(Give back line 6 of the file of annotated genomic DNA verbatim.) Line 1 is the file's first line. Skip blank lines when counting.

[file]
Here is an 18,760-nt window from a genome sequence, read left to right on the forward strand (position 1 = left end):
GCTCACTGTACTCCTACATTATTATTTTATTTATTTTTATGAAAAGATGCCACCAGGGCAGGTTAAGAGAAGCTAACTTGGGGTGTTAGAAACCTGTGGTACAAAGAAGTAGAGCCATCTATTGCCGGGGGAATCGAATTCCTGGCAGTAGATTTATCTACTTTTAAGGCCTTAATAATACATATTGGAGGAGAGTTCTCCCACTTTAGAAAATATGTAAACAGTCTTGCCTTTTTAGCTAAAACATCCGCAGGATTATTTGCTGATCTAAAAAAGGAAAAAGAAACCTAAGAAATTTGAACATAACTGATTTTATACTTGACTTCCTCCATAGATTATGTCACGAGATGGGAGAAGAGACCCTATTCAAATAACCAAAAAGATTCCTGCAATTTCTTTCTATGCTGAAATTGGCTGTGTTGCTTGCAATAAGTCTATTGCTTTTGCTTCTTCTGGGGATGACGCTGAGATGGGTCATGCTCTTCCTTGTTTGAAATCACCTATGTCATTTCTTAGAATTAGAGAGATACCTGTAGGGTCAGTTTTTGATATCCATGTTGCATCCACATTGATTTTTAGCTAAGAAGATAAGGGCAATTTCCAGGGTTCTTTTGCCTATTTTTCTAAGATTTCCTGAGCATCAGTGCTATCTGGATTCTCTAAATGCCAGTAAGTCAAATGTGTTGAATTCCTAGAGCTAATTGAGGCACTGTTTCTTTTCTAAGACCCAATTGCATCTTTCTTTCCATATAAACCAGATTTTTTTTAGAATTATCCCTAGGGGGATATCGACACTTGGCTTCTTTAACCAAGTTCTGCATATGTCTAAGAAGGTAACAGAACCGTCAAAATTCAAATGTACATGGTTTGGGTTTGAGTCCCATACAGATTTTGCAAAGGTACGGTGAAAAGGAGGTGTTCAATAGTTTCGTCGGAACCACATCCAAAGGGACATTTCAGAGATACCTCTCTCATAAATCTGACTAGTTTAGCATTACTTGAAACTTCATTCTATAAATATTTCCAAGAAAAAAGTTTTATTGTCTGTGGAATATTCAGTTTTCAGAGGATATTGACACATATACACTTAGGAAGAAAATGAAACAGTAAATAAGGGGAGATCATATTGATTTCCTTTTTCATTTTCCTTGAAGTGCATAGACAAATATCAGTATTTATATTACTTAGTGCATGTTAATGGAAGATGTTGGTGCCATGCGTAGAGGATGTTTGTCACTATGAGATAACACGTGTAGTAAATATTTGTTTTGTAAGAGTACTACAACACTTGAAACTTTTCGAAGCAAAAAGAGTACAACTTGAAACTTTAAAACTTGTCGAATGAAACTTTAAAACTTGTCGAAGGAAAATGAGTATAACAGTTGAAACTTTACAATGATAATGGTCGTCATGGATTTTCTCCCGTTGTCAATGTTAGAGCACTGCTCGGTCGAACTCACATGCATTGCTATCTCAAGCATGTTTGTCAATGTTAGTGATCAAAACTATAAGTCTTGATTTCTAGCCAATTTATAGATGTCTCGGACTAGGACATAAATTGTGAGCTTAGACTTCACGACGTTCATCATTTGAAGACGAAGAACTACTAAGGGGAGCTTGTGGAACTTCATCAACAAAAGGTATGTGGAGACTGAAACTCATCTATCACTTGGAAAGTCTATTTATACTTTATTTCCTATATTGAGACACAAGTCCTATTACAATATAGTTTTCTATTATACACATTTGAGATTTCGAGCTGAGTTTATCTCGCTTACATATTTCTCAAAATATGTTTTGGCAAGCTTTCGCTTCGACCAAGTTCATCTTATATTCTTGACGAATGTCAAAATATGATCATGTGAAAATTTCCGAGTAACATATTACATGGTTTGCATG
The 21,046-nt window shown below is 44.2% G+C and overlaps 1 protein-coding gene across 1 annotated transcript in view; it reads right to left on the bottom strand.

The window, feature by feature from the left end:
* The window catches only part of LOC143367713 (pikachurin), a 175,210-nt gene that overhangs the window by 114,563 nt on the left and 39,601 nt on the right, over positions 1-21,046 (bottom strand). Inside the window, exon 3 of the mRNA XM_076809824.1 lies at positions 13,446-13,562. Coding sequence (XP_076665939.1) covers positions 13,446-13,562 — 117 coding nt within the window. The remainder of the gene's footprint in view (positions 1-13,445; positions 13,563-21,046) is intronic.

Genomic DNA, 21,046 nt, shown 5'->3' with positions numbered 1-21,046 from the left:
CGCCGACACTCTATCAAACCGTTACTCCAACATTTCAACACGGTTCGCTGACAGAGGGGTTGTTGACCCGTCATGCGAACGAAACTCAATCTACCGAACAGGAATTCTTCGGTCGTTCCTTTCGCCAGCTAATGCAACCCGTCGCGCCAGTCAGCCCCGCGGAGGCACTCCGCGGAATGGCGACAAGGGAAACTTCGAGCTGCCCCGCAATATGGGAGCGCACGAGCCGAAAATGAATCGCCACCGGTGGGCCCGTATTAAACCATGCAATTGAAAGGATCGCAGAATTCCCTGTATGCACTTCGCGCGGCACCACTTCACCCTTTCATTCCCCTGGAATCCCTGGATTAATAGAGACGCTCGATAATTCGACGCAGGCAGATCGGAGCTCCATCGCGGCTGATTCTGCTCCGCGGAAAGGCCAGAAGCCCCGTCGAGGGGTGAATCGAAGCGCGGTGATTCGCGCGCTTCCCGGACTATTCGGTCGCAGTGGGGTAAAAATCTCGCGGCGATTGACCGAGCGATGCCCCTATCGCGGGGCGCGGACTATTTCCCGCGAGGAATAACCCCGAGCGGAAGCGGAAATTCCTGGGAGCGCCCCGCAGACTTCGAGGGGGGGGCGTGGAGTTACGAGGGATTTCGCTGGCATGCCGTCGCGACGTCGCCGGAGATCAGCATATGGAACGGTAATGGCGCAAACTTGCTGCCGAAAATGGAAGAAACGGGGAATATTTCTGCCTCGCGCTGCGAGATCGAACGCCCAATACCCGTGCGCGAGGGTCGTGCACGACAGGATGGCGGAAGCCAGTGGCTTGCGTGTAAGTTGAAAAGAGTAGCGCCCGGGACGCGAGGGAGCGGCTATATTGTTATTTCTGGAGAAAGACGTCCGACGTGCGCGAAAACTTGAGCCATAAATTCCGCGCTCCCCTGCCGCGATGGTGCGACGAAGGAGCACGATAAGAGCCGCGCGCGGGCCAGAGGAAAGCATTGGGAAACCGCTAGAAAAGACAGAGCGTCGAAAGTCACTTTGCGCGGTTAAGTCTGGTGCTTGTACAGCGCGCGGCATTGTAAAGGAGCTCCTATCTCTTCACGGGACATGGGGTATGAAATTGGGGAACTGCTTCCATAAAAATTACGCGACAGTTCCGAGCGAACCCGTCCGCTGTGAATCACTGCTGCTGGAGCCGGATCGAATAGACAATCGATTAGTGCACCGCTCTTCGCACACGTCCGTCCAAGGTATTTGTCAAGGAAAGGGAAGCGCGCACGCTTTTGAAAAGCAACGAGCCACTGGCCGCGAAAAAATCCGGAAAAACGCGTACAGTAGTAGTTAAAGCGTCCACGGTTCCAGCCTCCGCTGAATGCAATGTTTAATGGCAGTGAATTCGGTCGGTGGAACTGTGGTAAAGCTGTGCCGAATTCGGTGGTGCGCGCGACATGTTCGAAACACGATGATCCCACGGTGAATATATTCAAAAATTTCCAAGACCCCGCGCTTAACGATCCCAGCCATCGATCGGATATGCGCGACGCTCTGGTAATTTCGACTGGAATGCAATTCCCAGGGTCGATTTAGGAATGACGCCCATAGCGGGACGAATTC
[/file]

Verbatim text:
Genomic DNA, 21,046 nt, shown 5'->3' with positions numbered 1-21,046 from the left: